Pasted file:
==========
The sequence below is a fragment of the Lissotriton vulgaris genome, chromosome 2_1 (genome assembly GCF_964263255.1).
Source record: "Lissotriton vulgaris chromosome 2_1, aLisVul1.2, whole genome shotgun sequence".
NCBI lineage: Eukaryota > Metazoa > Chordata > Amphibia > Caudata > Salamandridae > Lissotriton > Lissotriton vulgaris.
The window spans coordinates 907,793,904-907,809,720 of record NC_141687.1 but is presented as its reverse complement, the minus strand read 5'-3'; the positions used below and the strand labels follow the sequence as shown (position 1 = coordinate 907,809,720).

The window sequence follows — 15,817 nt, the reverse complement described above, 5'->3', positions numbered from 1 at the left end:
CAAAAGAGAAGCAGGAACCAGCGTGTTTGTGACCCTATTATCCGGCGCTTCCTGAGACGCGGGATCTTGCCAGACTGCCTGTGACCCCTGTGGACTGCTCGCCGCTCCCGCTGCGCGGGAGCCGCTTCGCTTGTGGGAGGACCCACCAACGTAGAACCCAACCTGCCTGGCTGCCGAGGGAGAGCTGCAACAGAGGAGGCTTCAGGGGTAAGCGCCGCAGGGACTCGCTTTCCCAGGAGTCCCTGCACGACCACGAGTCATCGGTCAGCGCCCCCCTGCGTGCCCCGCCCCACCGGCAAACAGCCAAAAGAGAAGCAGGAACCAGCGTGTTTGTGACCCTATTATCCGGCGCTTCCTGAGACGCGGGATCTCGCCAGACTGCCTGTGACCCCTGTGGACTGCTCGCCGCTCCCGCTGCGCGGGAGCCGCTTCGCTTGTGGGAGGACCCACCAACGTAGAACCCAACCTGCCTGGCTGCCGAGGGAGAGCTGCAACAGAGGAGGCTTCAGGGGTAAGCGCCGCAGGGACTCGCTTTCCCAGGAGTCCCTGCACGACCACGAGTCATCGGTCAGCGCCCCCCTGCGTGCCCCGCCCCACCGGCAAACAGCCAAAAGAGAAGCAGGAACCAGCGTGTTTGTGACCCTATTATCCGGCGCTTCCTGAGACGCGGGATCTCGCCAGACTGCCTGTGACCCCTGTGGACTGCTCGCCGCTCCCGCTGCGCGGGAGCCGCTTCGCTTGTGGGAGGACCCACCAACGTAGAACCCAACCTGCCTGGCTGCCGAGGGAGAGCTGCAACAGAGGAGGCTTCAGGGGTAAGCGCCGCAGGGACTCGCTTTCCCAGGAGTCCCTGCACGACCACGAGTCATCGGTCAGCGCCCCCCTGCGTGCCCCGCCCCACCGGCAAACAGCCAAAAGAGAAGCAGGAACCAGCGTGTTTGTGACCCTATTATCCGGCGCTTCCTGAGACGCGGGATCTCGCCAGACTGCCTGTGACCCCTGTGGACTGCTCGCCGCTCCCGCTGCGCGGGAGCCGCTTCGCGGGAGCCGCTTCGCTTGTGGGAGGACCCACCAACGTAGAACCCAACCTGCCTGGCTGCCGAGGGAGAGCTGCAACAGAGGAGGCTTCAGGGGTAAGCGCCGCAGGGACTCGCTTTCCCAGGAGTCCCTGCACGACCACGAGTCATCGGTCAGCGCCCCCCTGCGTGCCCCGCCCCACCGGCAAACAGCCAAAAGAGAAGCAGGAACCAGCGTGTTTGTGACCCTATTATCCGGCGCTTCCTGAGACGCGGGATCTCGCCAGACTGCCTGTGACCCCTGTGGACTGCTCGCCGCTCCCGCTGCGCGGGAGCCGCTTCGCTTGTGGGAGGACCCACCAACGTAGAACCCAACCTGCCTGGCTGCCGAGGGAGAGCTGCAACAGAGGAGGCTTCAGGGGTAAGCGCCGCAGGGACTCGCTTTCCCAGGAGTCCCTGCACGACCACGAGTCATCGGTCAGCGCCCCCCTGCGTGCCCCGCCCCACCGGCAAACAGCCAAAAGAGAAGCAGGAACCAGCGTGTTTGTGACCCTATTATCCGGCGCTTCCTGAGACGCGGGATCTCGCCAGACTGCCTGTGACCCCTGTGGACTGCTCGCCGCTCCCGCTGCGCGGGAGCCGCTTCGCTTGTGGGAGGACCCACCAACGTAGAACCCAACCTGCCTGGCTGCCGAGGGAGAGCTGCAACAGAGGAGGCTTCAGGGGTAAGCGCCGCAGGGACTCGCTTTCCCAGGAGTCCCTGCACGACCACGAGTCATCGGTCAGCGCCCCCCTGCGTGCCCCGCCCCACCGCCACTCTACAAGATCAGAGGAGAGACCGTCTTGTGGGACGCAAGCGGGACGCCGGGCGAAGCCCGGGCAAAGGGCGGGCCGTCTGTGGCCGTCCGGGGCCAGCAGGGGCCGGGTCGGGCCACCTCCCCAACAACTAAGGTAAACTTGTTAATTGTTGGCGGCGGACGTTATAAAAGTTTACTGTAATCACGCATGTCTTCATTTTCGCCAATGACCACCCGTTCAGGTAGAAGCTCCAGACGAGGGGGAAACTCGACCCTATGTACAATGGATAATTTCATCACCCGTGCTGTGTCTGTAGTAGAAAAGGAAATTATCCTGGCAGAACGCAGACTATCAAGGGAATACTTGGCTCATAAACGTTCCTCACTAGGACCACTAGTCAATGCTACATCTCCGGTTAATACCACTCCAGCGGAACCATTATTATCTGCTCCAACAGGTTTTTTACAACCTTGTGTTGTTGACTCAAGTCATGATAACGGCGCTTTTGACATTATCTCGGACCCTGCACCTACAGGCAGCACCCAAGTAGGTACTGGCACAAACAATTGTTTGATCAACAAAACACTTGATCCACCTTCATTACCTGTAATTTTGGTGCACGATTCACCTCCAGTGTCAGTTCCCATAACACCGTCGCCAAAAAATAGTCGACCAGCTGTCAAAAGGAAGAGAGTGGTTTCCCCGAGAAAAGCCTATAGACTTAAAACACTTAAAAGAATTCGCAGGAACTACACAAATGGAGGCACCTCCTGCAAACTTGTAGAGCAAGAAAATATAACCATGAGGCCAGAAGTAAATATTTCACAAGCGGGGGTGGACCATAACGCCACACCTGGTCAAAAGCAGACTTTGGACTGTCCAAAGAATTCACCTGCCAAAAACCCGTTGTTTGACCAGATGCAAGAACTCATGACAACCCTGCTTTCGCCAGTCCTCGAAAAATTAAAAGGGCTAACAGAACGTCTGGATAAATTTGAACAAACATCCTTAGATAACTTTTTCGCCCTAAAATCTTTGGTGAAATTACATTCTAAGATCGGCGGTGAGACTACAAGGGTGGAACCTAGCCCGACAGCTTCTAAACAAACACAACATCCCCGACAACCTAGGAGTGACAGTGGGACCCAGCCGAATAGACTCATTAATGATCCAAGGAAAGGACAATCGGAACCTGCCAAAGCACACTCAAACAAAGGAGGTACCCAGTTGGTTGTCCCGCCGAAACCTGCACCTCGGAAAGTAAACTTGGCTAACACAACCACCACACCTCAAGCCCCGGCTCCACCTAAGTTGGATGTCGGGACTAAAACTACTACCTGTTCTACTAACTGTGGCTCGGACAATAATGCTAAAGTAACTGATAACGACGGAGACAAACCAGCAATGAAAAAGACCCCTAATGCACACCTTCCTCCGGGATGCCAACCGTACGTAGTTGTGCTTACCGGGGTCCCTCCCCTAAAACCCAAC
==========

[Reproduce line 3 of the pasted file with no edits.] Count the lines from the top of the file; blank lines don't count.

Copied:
NCBI lineage: Eukaryota > Metazoa > Chordata > Amphibia > Caudata > Salamandridae > Lissotriton > Lissotriton vulgaris.